Sex:  The upper tail coverts and rump were entirely green. The rufous on the base of the central rectrices (r1) was restricted to about the basal 25%, and was completely covered by the green upper tail coverts. These characters suggested this bird was a female. The wing measurement of 44.41 mm was longer than any age of male Rufous or Allenís given in Stiles (1972), so this measurement is a very strong indication that the bird was female. The bill measurement (exposed culmen) can sometimes be helpful for determining sex. This birdís exposed culmen measurement of 18.08 mm was longer than adult and immature males of nominate (S. s. sasin) Allenís Hummingbird, but within range of immature males of the sedentarius subspecies* of Allenís and shorter than the range of adult females of sedentarius. So, the bill measurement somewhat supports the sex as female. The pattern of iridescent gorget feathers on the throat can sometimes be helpful in determining the sex of Selasphorus hummingbirds. This bird had 17 clustered together in the center of the throat (see photos), which is more frequent in females than males. There is a tendency for immature males and immature females to have fewer iridescent feathers, but this is extremely variable, so this birdís throat pattern cannot really be used to support aging the bird.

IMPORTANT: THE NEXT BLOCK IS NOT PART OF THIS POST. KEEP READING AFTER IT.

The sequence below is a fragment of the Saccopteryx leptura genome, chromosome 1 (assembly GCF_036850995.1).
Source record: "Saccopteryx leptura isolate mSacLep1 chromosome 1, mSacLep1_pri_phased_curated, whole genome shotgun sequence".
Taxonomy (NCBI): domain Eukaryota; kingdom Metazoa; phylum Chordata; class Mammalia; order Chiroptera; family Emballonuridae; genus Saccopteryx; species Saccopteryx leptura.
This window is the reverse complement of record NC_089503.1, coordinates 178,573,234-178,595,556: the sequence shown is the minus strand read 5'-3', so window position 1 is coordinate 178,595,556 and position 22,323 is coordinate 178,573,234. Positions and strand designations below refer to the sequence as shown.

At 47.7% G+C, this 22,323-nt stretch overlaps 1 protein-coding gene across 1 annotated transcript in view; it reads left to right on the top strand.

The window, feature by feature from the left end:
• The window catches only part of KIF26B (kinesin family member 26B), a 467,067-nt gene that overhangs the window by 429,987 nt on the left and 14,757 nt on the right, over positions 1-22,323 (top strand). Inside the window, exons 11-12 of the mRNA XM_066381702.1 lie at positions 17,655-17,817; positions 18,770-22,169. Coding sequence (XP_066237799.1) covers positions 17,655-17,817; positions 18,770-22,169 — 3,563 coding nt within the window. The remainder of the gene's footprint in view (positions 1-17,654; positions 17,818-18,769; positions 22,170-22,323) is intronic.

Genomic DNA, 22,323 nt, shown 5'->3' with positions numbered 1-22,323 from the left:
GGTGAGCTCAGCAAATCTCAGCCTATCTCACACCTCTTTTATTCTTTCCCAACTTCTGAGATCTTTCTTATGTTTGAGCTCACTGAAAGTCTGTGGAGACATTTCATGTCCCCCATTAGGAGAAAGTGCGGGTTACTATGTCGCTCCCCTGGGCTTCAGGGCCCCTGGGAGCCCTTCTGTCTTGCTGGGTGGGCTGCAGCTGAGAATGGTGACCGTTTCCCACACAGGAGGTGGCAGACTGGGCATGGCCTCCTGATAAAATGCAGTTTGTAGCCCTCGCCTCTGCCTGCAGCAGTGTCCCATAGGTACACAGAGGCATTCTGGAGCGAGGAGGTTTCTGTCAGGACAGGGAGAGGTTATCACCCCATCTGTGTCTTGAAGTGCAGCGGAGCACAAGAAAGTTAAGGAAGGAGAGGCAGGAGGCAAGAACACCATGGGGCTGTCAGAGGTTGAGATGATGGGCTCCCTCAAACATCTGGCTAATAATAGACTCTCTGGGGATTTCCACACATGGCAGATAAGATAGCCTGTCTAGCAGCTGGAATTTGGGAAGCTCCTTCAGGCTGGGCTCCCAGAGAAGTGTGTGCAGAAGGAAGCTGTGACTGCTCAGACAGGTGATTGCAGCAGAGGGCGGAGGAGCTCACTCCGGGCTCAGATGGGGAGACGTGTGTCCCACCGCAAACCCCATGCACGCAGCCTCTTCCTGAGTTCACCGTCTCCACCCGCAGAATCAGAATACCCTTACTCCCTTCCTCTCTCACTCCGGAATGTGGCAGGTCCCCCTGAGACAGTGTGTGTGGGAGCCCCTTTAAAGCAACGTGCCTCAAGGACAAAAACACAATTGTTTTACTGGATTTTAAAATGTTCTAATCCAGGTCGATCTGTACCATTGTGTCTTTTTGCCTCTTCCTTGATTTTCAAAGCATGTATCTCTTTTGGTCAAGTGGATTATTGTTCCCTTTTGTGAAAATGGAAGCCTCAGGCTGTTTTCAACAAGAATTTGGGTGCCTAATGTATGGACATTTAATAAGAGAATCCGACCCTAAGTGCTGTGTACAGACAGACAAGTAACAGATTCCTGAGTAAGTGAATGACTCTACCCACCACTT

Species:  Given that the bird was a hatch-year (immature) female, using Stiles (1972) we can determine whether this bird was a Rufous or Allenís Hummingbird using several additional measurements and observations.  The presence of notching and/or emargination on the second rectrix from the center (r2) is one feature that can often be observed in the field to confirm Rufous.  The r2ís of this individual did show both emargination and notching (see photos), which is diagnostic for Rufous. Using Figure 3 in Stiles (1972), the shape most closely matched figure Ab for Rufous, which would be possible to see in photos of the free living bird, provided it spread its tail which they rarely do unless defending food sources from other hummingbirds. Additional support for the identification can be obtained by measurements of the widths of two other tail feathers. In cased where r2 shows no notching or emagination, the measured widths of the central rectrix (r1) and the outermost rectrix (r5) are the primary means to confirm identification. One central tail feather (r1) was measured as 8.58 mm. This is around the mid-range for immature female Rufous (7.8-9.5 mm) given in Stiles (1972), and above the upper end of the range for immature female of nominate (S. s. sasin) Allenís (6.9-8.2 mm). It is also above the range for immature females of the sedentarius subspecies of Allenís (7.3-8.4 mm). So, the width of the central rectrix provides conclusive and diagnostic support to the identification as Rufous Hummingbird. One outer rectrix (r5) was measured as 4.30 mm. This is near the mid-range for immature female Rufous (3.2-4.7 mm) and broader than the maximum range for immature female Allenís (max. 3.3 mm) for both subspecies, and so provides conclusive and diagnostic support to the identification as Rufous. Tail measurements are often not very useful.  This birdís tail measurement of 28.0 mm is above the maximum for immature females of the nominate subspecies of Allenís (Stiles gives no corresponding measurement for immature female S. s. sedentarius), and even slightly above the maximum given for immature female Rufous. So tail length is also useful in this case. Also, the wing measurement of 44.41 mm is above the maximum for immature females of nominate Allenís, but is within the range for immature females of the sedentarius subspecies of Allenís (42.1-45.0 mm), so weakly supports the identification as Rufous Hummingbird.